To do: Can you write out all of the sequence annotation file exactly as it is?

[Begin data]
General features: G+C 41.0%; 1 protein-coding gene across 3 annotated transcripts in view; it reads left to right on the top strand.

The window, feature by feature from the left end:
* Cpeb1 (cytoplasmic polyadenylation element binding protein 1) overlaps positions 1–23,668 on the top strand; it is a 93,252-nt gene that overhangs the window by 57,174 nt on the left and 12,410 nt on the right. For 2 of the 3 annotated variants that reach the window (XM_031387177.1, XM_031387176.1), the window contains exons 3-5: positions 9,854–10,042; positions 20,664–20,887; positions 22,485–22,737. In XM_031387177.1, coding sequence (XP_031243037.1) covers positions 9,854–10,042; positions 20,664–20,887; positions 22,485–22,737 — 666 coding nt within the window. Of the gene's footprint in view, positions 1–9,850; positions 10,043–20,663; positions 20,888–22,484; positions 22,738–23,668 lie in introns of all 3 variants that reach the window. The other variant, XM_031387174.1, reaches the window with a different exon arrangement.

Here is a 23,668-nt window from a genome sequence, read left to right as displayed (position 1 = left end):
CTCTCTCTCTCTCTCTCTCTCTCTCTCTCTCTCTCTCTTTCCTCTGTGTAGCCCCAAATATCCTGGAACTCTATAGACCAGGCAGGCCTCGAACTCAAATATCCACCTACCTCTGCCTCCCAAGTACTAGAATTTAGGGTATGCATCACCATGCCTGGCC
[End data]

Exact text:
General features: G+C 41.0%; 1 protein-coding gene across 3 annotated transcripts in view; it reads left to right on the top strand.

The window, feature by feature from the left end:
* Cpeb1 (cytoplasmic polyadenylation element binding protein 1) overlaps positions 1–23,668 on the top strand; it is a 93,252-nt gene that overhangs the window by 57,174 nt on the left and 12,410 nt on the right. For 2 of the 3 annotated variants that reach the window (XM_031387177.1, XM_031387176.1), the window contains exons 3-5: positions 9,854–10,042; positions 20,664–20,887; positions 22,485–22,737. In XM_031387177.1, coding sequence (XP_031243037.1) covers positions 9,854–10,042; positions 20,664–20,887; positions 22,485–22,737 — 666 coding nt within the window. Of the gene's footprint in view, positions 1–9,850; positions 10,043–20,663; positions 20,888–22,484; positions 22,738–23,668 lie in introns of all 3 variants that reach the window. The other variant, XM_031387174.1, reaches the window with a different exon arrangement.

Here is a 23,668-nt window from a genome sequence, read left to right as displayed (position 1 = left end):
CTCTCTCTCTCTCTCTCTCTCTCTCTCTCTCTCTCTCTTTCCTCTGTGTAGCCCCAAATATCCTGGAACTCTATAGACCAGGCAGGCCTCGAACTCAAATATCCACCTACCTCTGCCTCCCAAGTACTAGAATTTAGGGTATGCATCACCATGCCTGGCC